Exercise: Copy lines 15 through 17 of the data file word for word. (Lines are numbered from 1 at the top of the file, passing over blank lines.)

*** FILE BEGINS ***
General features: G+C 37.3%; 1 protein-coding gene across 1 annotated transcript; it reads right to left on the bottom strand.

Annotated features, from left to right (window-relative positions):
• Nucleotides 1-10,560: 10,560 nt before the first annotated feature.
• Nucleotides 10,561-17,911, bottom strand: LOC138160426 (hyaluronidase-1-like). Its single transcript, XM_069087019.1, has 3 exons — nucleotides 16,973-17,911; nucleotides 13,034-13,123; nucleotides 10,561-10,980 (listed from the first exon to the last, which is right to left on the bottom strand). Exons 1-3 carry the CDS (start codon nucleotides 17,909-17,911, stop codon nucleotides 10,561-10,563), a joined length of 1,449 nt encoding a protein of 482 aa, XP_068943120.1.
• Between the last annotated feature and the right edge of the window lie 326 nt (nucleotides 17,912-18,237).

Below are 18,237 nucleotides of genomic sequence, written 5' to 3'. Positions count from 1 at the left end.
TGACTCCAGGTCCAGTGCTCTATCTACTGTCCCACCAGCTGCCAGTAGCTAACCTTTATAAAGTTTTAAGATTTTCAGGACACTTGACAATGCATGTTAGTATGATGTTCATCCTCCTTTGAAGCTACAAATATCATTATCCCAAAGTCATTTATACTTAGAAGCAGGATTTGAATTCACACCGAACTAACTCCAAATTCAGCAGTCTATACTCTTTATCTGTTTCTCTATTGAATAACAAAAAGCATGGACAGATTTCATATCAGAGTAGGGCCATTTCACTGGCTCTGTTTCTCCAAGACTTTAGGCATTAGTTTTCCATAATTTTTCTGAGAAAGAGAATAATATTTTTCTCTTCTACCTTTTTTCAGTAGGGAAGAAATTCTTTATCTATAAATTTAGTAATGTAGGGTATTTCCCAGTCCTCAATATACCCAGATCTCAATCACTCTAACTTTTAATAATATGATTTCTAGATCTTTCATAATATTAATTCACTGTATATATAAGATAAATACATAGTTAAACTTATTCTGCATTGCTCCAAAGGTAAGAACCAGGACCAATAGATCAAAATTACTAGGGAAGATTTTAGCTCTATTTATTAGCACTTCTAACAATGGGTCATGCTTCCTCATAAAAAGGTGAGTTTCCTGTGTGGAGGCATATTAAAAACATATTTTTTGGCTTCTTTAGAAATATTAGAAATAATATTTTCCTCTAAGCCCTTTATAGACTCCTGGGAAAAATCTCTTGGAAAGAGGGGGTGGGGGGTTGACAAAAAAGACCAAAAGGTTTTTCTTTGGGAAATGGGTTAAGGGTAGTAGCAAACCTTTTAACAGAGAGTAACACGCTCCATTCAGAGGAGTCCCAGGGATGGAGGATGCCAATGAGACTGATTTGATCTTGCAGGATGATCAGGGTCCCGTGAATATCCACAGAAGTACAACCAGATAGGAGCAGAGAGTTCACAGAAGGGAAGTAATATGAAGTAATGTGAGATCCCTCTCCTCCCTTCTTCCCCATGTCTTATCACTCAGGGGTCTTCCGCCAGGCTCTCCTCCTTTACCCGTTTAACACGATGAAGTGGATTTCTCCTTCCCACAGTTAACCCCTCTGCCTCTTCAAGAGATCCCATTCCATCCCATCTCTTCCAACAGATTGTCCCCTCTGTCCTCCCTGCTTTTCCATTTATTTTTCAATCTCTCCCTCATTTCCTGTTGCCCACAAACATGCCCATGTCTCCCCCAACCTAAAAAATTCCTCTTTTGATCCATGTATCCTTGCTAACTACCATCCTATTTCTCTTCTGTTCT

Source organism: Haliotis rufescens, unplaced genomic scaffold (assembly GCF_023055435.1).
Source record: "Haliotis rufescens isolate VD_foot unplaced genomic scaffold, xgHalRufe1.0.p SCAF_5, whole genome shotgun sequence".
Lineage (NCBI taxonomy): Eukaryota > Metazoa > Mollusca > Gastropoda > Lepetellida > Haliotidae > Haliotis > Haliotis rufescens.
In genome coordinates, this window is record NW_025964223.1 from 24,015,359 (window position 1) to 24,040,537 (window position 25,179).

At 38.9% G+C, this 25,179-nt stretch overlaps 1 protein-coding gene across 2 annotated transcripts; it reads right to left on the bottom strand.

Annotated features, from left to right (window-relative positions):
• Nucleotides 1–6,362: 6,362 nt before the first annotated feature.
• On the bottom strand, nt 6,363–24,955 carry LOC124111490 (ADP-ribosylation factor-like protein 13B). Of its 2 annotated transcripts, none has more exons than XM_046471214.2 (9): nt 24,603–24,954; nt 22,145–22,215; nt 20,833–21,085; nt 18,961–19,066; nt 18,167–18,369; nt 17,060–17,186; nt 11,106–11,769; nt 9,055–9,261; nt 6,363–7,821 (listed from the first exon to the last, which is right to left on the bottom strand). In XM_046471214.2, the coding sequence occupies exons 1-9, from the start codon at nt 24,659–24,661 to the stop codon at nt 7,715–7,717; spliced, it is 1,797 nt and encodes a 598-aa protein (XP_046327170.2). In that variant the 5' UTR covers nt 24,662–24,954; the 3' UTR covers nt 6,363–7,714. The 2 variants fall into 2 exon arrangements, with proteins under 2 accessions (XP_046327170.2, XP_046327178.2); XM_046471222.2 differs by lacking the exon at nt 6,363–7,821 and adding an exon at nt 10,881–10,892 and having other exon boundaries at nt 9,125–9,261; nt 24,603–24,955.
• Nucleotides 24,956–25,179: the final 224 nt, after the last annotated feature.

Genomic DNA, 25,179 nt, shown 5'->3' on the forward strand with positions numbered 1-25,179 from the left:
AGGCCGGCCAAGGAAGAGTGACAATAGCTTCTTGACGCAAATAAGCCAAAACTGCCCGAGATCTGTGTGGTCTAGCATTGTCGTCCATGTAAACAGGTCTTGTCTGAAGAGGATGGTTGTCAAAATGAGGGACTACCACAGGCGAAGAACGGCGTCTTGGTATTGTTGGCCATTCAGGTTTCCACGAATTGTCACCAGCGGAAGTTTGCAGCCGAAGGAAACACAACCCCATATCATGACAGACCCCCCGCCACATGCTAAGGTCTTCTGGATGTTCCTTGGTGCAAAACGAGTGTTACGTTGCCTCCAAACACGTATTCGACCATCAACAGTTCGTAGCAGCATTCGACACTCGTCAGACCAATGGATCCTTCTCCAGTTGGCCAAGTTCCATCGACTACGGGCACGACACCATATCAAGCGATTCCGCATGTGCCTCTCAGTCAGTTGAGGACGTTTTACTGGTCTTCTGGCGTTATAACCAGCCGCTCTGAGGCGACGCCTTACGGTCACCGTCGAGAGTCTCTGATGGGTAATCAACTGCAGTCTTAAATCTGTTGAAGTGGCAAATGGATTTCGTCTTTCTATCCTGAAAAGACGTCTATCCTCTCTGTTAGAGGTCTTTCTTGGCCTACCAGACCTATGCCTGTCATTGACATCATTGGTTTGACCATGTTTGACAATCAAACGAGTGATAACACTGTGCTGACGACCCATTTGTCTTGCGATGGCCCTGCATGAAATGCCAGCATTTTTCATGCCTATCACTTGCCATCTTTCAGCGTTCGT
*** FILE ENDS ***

• On the bottom strand, nt 6,363–24,955 carry LOC124111490 (ADP-ribosylation factor-like protein 13B). Of its 2 annotated transcripts, none has more exons than XM_046471214.2 (9): nt 24,603–24,954; nt 22,145–22,215; nt 20,833–21,085; nt 18,961–19,066; nt 18,167–18,369; nt 17,060–17,186; nt 11,106–11,769; nt 9,055–9,261; nt 6,363–7,821 (listed from the first exon to the last, which is right to left on the bottom strand). In XM_046471214.2, the coding sequence occupies exons 1-9, from the start codon at nt 24,659–24,661 to the stop codon at nt 7,715–7,717; spliced, it is 1,797 nt and encodes a 598-aa protein (XP_046327170.2). In that variant the 5' UTR covers nt 24,662–24,954; the 3' UTR covers nt 6,363–7,714. The 2 variants fall into 2 exon arrangements, with proteins under 2 accessions (XP_046327170.2, XP_046327178.2); XM_046471222.2 differs by lacking the exon at nt 6,363–7,821 and adding an exon at nt 10,881–10,892 and having other exon boundaries at nt 9,125–9,261; nt 24,603–24,955.
• Nucleotides 24,956–25,179: the final 224 nt, after the last annotated feature.

Genomic DNA, 25,179 nt, shown 5'->3' on the forward strand with positions numbered 1-25,179 from the left: